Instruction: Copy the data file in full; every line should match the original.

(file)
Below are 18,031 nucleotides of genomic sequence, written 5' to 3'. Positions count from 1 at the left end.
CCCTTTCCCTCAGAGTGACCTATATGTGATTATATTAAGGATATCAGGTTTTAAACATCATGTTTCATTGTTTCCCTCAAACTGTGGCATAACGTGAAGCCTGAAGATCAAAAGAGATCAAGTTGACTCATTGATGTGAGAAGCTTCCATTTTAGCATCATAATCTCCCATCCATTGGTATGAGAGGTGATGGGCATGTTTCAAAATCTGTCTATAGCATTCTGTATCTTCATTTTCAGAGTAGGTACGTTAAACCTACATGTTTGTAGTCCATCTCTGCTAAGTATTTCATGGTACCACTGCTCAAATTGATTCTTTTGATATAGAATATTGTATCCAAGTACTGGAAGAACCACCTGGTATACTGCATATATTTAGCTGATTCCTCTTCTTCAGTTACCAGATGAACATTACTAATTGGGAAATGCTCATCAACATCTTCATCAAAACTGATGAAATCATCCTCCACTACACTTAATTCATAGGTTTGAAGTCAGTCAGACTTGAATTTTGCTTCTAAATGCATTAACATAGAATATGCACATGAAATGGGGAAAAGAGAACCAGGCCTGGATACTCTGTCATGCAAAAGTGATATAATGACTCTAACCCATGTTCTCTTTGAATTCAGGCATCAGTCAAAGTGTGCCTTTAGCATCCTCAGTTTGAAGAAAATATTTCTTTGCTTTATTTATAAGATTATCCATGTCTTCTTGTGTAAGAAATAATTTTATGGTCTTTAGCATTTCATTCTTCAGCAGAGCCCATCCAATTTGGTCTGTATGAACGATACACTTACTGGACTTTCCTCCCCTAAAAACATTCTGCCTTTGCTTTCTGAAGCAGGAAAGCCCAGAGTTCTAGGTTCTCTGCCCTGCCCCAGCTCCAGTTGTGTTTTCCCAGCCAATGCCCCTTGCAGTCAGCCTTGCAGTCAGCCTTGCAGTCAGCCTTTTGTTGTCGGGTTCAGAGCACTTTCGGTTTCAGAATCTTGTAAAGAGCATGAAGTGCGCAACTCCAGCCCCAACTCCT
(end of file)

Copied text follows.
Below are 18,031 nucleotides of genomic sequence, written 5' to 3'. Positions count from 1 at the left end.
CCCTTTCCCTCAGAGTGACCTATATGTGATTATATTAAGGATATCAGGTTTTAAACATCATGTTTCATTGTTTCCCTCAAACTGTGGCATAACGTGAAGCCTGAAGATCAAAAGAGATCAAGTTGACTCATTGATGTGAGAAGCTTCCATTTTAGCATCATAATCTCCCATCCATTGGTATGAGAGGTGATGGGCATGTTTCAAAATCTGTCTATAGCATTCTGTATCTTCATTTTCAGAGTAGGTACGTTAAACCTACATGTTTGTAGTCCATCTCTGCTAAGTATTTCATGGTACCACTGCTCAAATTGATTCTTTTGATATAGAATATTGTATCCAAGTACTGGAAGAACCACCTGGTATACTGCATATATTTAGCTGATTCCTCTTCTTCAGTTACCAGATGAACATTACTAATTGGGAAATGCTCATCAACATCTTCATCAAAACTGATGAAATCATCCTCCACTACACTTAATTCATAGGTTTGAAGTCAGTCAGACTTGAATTTTGCTTCTAAATGCATTAACATAGAATATGCACATGAAATGGGGAAAAGAGAACCAGGCCTGGATACTCTGTCATGCAAAAGTGATATAATGACTCTAACCCATGTTCTCTTTGAATTCAGGCATCAGTCAAAGTGTGCCTTTAGCATCCTCAGTTTGAAGAAAATATTTCTTTGCTTTATTTATAAGATTATCCATGTCTTCTTGTGTAAGAAATAATTTTATGGTCTTTAGCATTTCATTCTTCAGCAGAGCCCATCCAATTTGGTCTGTATGAACGATACACTTACTGGACTTTCCTCCCCTAAAAACATTCTGCCTTTGCTTTCTGAAGCAGGAAAGCCCAGAGTTCTAGGTTCTCTGCCCTGCCCCAGCTCCAGTTGTGTTTTCCCAGCCAATGCCCCTTGCAGTCAGCCTTGCAGTCAGCCTTGCAGTCAGCCTTTTGTTGTCGGGTTCAGAGCACTTTCGGTTTCAGAATCTTGTAAAGAGCATGAAGTGCGCAACTCCAGCCCCAACTCCT